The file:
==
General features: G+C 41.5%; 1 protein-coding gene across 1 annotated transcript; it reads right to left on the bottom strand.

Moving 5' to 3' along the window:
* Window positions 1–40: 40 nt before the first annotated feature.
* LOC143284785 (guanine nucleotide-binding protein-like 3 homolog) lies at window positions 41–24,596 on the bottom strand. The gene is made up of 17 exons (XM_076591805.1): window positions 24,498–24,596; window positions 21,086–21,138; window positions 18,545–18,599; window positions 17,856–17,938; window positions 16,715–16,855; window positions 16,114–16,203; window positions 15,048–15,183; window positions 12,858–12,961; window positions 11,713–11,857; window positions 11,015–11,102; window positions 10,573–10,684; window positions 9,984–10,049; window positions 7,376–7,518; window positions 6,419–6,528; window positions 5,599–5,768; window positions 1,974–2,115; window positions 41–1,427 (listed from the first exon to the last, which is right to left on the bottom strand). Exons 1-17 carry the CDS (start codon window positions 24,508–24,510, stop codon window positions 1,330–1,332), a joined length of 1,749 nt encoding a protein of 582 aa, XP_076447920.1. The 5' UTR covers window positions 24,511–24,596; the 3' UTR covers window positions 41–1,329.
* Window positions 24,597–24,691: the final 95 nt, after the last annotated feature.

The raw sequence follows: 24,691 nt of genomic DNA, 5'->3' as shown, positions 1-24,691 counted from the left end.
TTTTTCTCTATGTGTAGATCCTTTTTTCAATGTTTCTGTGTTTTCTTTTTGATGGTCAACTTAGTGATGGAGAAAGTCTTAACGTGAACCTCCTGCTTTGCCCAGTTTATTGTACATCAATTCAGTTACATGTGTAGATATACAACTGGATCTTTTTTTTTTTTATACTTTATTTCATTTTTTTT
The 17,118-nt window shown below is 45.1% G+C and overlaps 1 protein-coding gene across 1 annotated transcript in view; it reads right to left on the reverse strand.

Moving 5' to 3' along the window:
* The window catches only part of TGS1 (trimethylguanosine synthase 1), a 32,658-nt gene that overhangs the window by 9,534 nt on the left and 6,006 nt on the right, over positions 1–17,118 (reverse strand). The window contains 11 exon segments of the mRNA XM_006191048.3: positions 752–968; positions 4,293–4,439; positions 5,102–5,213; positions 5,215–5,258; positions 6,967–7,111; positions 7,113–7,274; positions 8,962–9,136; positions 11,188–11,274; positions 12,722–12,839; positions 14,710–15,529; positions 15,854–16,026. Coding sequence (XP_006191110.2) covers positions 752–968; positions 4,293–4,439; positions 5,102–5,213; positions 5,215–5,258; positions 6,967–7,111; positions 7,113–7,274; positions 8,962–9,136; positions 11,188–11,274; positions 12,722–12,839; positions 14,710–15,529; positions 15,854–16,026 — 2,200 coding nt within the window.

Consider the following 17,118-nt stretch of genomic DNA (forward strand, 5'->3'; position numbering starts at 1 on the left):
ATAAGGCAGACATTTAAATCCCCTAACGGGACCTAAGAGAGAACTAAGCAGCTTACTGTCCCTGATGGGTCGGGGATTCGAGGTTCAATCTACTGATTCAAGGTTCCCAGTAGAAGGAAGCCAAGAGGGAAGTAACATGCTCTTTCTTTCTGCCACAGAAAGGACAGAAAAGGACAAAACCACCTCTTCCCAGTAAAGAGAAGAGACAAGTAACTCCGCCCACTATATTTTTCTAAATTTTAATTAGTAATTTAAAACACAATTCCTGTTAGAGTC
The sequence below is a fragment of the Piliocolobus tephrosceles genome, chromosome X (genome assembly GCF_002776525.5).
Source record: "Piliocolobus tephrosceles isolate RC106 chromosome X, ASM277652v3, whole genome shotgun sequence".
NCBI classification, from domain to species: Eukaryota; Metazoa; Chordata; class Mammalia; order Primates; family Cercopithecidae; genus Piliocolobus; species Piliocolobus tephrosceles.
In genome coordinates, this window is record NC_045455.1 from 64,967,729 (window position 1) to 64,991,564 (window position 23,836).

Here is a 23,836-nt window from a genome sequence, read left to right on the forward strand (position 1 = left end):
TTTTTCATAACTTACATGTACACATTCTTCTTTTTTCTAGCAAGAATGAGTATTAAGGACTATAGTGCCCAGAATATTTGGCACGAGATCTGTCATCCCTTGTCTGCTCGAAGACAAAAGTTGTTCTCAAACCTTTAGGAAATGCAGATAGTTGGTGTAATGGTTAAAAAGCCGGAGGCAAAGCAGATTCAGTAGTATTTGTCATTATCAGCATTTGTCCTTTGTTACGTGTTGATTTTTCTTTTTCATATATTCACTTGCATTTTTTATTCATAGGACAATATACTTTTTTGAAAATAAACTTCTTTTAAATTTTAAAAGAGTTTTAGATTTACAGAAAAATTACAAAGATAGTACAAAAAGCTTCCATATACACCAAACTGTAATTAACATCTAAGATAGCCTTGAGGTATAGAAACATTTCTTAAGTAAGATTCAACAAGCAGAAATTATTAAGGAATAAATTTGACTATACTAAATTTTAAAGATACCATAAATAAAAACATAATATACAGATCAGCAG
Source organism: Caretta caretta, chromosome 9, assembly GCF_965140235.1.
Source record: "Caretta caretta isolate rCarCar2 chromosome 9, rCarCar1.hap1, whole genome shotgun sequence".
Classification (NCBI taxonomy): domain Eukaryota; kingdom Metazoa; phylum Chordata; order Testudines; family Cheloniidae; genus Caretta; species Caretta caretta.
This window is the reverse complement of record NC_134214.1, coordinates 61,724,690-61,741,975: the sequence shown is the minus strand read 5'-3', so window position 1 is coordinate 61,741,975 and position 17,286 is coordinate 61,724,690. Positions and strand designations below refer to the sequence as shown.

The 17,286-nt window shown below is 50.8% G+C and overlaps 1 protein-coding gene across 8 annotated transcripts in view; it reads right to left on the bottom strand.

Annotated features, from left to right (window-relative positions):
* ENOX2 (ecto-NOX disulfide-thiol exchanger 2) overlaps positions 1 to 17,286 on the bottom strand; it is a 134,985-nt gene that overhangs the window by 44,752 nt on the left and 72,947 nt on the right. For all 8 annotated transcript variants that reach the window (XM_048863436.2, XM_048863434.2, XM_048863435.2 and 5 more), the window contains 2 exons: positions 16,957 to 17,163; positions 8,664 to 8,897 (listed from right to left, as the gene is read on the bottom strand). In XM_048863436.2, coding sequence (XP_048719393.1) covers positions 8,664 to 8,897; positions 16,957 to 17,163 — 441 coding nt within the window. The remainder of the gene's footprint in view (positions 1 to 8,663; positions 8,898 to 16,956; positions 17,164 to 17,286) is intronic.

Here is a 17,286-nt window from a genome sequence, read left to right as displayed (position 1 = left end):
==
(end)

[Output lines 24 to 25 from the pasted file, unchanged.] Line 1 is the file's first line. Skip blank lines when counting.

Annotated features, from left to right (window-relative positions):
* ENOX2 (ecto-NOX disulfide-thiol exchanger 2) overlaps positions 1 to 17,286 on the bottom strand; it is a 134,985-nt gene that overhangs the window by 44,752 nt on the left and 72,947 nt on the right. For all 8 annotated transcript variants that reach the window (XM_048863436.2, XM_048863434.2, XM_048863435.2 and 5 more), the window contains 2 exons: positions 16,957 to 17,163; positions 8,664 to 8,897 (listed from right to left, as the gene is read on the bottom strand). In XM_048863436.2, coding sequence (XP_048719393.1) covers positions 8,664 to 8,897; positions 16,957 to 17,163 — 441 coding nt within the window. The remainder of the gene's footprint in view (positions 1 to 8,663; positions 8,898 to 16,956; positions 17,164 to 17,286) is intronic.